A Wind of Knives by Ed Kurtz is a grim beauty to behold. One part realistic western reminiscent of the late Ed Gorman’s work; one part rumination on the nature of love and the desperate ties which bind us together; all parts sad, brutal, and tragic. This isn’t a Saturday afternoon spaghetti western in which the good guys wear white and the bad guys wear black, with blazing six guns and stalwart heroes riding off into the sunset. It’s a melancholic story of a man fueled by revenge and the deep, aching pain that not only comes from loss, but also from the deepest kinds of betrayal.Continue Reading
If you’ve been to the South you’ve seen kudzu, the suffocating green vine that will envelop anything that stands still long enough. It fills gullys and blankets hills. It climbs telephone poles and encircles trees. It’s got a deep foothold in the region, and it’s tough. I once saw a car that had plunged nose-first into a kudzu-filled ravine, its taillights the only thing visible through the green webbing — webbing strong enough to catch the car like a net and keep it from hitting the ground.
Were the kudzu to disappear one day, to turn brown and crumble the way other, lesser plants do, there’s no telling what would be revealed. Abandoned pickup trucks. Forgotten general stores and shotgun houses. Animal bones by the millions. And secrets…so many secrets.Continue Reading
As an English teacher and lover of myths and folklore, nonfiction works on the historical and mythical backgrounds of monsters and such is right up my alley. I love reading how strange beliefs, customs, and folktales serve as the roots of some of our more famous monsters and horror fiction beasties. So, as you can imagine, when Shapeshifters: A History by John B. Kachuba showed up on my doorstep, I was pretty excited. Continue Reading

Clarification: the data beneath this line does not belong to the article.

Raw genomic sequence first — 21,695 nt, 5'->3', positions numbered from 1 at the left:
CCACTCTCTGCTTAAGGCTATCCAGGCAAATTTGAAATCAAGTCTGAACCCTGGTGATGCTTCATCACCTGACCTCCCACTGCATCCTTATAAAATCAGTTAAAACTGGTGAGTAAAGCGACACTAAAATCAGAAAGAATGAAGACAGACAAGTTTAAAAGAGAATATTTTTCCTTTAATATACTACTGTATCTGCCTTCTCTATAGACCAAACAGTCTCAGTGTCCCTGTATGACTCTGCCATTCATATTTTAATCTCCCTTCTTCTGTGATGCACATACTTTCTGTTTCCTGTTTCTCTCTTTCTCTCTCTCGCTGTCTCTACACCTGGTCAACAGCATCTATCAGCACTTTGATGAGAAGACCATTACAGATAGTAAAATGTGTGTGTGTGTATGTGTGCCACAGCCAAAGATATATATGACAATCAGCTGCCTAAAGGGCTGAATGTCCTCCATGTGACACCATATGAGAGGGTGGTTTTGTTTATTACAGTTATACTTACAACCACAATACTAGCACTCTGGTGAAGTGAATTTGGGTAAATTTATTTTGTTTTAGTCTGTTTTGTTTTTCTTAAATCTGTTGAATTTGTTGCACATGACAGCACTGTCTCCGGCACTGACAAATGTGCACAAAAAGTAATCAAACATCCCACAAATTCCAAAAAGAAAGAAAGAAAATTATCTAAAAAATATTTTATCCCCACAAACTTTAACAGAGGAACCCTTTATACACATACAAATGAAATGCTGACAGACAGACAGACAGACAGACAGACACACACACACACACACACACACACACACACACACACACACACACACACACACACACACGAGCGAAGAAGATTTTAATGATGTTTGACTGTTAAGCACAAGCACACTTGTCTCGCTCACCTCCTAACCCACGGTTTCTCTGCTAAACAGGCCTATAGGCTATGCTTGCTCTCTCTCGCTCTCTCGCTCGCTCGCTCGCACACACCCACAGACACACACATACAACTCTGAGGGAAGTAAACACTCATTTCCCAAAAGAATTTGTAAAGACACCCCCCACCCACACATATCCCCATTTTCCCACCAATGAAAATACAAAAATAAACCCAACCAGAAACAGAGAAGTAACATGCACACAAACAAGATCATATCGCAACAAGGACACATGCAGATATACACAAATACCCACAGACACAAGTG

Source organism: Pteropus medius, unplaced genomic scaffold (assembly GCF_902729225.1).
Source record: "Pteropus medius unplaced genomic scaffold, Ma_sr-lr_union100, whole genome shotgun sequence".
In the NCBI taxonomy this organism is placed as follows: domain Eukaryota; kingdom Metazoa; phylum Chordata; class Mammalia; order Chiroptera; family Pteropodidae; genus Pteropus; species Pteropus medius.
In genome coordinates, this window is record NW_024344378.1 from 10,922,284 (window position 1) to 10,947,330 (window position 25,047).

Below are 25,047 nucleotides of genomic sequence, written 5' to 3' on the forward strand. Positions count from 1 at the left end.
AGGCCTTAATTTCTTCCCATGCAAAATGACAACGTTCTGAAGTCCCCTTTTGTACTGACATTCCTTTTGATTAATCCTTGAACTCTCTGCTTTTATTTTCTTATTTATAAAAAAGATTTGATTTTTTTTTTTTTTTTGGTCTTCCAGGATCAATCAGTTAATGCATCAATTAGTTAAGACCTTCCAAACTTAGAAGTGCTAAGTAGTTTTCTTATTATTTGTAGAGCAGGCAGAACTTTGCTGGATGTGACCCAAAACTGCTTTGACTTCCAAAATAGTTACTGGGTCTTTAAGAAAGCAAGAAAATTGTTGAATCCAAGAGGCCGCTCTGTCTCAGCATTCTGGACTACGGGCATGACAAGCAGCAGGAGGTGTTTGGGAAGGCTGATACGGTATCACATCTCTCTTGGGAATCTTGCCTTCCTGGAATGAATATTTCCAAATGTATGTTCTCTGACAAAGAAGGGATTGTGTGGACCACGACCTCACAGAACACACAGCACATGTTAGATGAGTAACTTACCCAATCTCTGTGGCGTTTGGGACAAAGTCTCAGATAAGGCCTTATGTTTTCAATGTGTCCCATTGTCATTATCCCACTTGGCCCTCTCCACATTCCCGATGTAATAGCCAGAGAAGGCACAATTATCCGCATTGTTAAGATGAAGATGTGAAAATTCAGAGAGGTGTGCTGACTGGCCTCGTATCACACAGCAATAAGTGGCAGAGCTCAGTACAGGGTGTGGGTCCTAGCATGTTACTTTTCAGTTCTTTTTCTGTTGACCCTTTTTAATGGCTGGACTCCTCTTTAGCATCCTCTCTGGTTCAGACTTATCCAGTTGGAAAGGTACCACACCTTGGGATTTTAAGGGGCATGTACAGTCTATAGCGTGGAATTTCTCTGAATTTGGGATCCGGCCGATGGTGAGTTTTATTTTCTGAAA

Those who devoured Alma Katsu’s The Hunger (which should have won awards across the board last year—pun intended) will want to take the plunge into The Deep, a beautifully disturbing cross-genre tale that might even top that previous novel. Whereas The Hunger mined the ill-fated travels of the pioneers who traversed the Donner Pass, this one dives into the mystique of the Titanic, yet with a twist. The ship had a sister—the Britannic. This ship was retrofitted to be a hospital to be used during the war.Continue Reading
I clearly remember a debate that transpired last summer on social media about anthologies. An author wondered about the future of anthologies because it seemed to him they don’t make any money. Several industry people weighed in with their strong opinions either in support of anthologies or against them (not really opposed to anthologies in general but speaking more about the profitability, or lack thereof).
Watching from the sidelines, I was beside myself. Anthologies are some of my favorite books to read. I chimed in on the conversation, only to add that I enjoy a well put together, themed anthology and that I am wholeheartedly in support of their continued success. Miscreations, by award-winning editors Doug Murano and Michael Bailey, proves beyond the shadow of a doubt that anthologies are well worth any amount of effort, money, blood, sweat, and tears.Continue Reading
I took a few road trips in my youth. While they were marked with plenty of shenanigans and questionable decisions (as was most of my youth), none of them came close to the craziness experienced by the women in Jane Goes North, Joe Lansdale’s new novel from Subterranean Press. It’s probably a good thing, too; Lansdale’s women barely flinch in the face of the inconveniences and dangers he tosses at them, while I would have crumbled like a cheap cookie.Continue Reading
Susan Burch is a prominent composer of English Language Tanka. She began writing tanka in April 2013 after reading winning contest poems on the Tanka Society of America website. She loved the brevity of the form and submitted to Ribbons, which published her first tanka and encouraged her to keep writing. Since then she has placed in Mandy’s Page’s tanka contest, the World Tanka Competition, Diogen contests, the Haiku Poets of Northern California contests, the British Haiku and Tanka Awards, the TSA’s Sanford Goldstein tanka contest, and most recently, the Fleeting Words tanka contest. Her most recent collection is keeping score: Angry Tanka.Continue Reading